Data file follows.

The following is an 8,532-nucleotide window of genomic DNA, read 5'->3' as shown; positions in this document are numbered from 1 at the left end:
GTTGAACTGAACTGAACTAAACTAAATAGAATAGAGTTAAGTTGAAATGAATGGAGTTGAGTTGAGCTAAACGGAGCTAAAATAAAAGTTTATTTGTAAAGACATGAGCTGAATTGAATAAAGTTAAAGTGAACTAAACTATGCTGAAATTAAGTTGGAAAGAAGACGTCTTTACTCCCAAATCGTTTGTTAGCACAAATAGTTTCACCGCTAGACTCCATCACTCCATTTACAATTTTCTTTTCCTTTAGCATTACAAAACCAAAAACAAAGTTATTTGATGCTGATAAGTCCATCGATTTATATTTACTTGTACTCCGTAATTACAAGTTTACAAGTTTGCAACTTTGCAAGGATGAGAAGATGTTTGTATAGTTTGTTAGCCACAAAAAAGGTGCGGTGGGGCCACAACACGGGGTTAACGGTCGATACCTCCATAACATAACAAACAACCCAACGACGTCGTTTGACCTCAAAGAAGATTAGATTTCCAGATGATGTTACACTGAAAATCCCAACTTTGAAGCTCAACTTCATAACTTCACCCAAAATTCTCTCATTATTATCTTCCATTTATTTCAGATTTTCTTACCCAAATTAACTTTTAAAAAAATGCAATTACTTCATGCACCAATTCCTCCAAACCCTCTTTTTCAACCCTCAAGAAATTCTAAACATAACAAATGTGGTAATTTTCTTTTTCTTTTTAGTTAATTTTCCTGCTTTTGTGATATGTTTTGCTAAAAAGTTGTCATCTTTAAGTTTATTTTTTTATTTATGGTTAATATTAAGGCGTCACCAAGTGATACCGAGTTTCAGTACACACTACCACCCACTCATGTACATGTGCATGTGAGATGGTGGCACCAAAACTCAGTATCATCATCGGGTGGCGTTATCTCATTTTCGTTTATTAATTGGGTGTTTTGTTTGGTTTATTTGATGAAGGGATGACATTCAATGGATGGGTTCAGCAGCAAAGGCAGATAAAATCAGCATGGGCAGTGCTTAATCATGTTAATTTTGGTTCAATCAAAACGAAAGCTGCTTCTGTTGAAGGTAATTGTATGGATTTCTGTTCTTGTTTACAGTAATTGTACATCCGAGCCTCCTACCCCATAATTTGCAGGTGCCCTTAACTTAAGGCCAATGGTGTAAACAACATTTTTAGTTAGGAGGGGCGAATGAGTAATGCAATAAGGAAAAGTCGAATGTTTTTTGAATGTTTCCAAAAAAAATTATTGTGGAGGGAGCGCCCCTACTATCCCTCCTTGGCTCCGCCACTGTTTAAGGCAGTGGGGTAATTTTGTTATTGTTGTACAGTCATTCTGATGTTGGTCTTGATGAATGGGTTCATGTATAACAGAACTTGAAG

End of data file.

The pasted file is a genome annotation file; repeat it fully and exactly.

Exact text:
The following is an 8,532-nucleotide window of genomic DNA, read 5'->3' as shown; positions in this document are numbered from 1 at the left end:
GTTGAACTGAACTGAACTAAACTAAATAGAATAGAGTTAAGTTGAAATGAATGGAGTTGAGTTGAGCTAAACGGAGCTAAAATAAAAGTTTATTTGTAAAGACATGAGCTGAATTGAATAAAGTTAAAGTGAACTAAACTATGCTGAAATTAAGTTGGAAAGAAGACGTCTTTACTCCCAAATCGTTTGTTAGCACAAATAGTTTCACCGCTAGACTCCATCACTCCATTTACAATTTTCTTTTCCTTTAGCATTACAAAACCAAAAACAAAGTTATTTGATGCTGATAAGTCCATCGATTTATATTTACTTGTACTCCGTAATTACAAGTTTACAAGTTTGCAACTTTGCAAGGATGAGAAGATGTTTGTATAGTTTGTTAGCCACAAAAAAGGTGCGGTGGGGCCACAACACGGGGTTAACGGTCGATACCTCCATAACATAACAAACAACCCAACGACGTCGTTTGACCTCAAAGAAGATTAGATTTCCAGATGATGTTACACTGAAAATCCCAACTTTGAAGCTCAACTTCATAACTTCACCCAAAATTCTCTCATTATTATCTTCCATTTATTTCAGATTTTCTTACCCAAATTAACTTTTAAAAAAATGCAATTACTTCATGCACCAATTCCTCCAAACCCTCTTTTTCAACCCTCAAGAAATTCTAAACATAACAAATGTGGTAATTTTCTTTTTCTTTTTAGTTAATTTTCCTGCTTTTGTGATATGTTTTGCTAAAAAGTTGTCATCTTTAAGTTTATTTTTTTATTTATGGTTAATATTAAGGCGTCACCAAGTGATACCGAGTTTCAGTACACACTACCACCCACTCATGTACATGTGCATGTGAGATGGTGGCACCAAAACTCAGTATCATCATCGGGTGGCGTTATCTCATTTTCGTTTATTAATTGGGTGTTTTGTTTGGTTTATTTGATGAAGGGATGACATTCAATGGATGGGTTCAGCAGCAAAGGCAGATAAAATCAGCATGGGCAGTGCTTAATCATGTTAATTTTGGTTCAATCAAAACGAAAGCTGCTTCTGTTGAAGGTAATTGTATGGATTTCTGTTCTTGTTTACAGTAATTGTACATCCGAGCCTCCTACCCCATAATTTGCAGGTGCCCTTAACTTAAGGCCAATGGTGTAAACAACATTTTTAGTTAGGAGGGGCGAATGAGTAATGCAATAAGGAAAAGTCGAATGTTTTTTGAATGTTTCCAAAAAAAATTATTGTGGAGGGAGCGCCCCTACTATCCCTCCTTGGCTCCGCCACTGTTTAAGGCAGTGGGGTAATTTTGTTATTGTTGTACAGTCATTCTGATGTTGGTCTTGATGAATGGGTTCATGTATAACAGAACTTGAAG